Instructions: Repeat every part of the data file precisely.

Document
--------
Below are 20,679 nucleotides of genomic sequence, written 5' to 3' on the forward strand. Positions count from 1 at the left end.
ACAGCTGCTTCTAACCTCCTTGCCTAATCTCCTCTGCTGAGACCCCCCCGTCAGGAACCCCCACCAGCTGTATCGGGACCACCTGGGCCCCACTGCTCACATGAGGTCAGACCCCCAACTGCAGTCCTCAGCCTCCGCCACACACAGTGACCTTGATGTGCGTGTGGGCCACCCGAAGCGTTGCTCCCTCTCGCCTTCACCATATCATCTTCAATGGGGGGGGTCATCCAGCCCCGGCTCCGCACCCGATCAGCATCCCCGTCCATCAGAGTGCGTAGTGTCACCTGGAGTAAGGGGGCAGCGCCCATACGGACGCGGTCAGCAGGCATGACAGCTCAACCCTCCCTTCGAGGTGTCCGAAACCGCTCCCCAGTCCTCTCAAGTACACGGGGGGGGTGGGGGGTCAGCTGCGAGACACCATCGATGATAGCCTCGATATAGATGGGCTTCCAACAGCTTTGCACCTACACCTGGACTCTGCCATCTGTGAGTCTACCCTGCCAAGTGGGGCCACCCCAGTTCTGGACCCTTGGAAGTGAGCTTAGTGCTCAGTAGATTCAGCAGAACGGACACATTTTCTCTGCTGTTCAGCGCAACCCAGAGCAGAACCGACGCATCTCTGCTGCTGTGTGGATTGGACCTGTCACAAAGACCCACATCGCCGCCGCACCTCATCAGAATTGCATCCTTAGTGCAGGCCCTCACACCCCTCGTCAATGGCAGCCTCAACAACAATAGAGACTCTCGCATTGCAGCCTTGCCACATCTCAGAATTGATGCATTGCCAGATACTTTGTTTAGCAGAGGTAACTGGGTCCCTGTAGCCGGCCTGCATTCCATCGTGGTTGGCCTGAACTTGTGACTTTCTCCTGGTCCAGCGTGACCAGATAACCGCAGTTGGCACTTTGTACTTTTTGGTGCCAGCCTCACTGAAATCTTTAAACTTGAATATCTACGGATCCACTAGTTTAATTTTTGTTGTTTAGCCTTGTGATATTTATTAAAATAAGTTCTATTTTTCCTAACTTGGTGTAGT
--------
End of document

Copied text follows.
Below are 20,679 nucleotides of genomic sequence, written 5' to 3' on the forward strand. Positions count from 1 at the left end.
ACAGCTGCTTCTAACCTCCTTGCCTAATCTCCTCTGCTGAGACCCCCCCGTCAGGAACCCCCACCAGCTGTATCGGGACCACCTGGGCCCCACTGCTCACATGAGGTCAGACCCCCAACTGCAGTCCTCAGCCTCCGCCACACACAGTGACCTTGATGTGCGTGTGGGCCACCCGAAGCGTTGCTCCCTCTCGCCTTCACCATATCATCTTCAATGGGGGGGGTCATCCAGCCCCGGCTCCGCACCCGATCAGCATCCCCGTCCATCAGAGTGCGTAGTGTCACCTGGAGTAAGGGGGCAGCGCCCATACGGACGCGGTCAGCAGGCATGACAGCTCAACCCTCCCTTCGAGGTGTCCGAAACCGCTCCCCAGTCCTCTCAAGTACACGGGGGGGGTGGGGGGTCAGCTGCGAGACACCATCGATGATAGCCTCGATATAGATGGGCTTCCAACAGCTTTGCACCTACACCTGGACTCTGCCATCTGTGAGTCTACCCTGCCAAGTGGGGCCACCCCAGTTCTGGACCCTTGGAAGTGAGCTTAGTGCTCAGTAGATTCAGCAGAACGGACACATTTTCTCTGCTGTTCAGCGCAACCCAGAGCAGAACCGACGCATCTCTGCTGCTGTGTGGATTGGACCTGTCACAAAGACCCACATCGCCGCCGCACCTCATCAGAATTGCATCCTTAGTGCAGGCCCTCACACCCCTCGTCAATGGCAGCCTCAACAACAATAGAGACTCTCGCATTGCAGCCTTGCCACATCTCAGAATTGATGCATTGCCAGATACTTTGTTTAGCAGAGGTAACTGGGTCCCTGTAGCCGGCCTGCATTCCATCGTGGTTGGCCTGAACTTGTGACTTTCTCCTGGTCCAGCGTGACCAGATAACCGCAGTTGGCACTTTGTACTTTTTGGTGCCAGCCTCACTGAAATCTTTAAACTTGAATATCTACGGATCCACTAGTTTAATTTTTGTTGTTTAGCCTTGTGATATTTATTAAAATAAGTTCTATTTTTCCTAACTTGGTGTAGT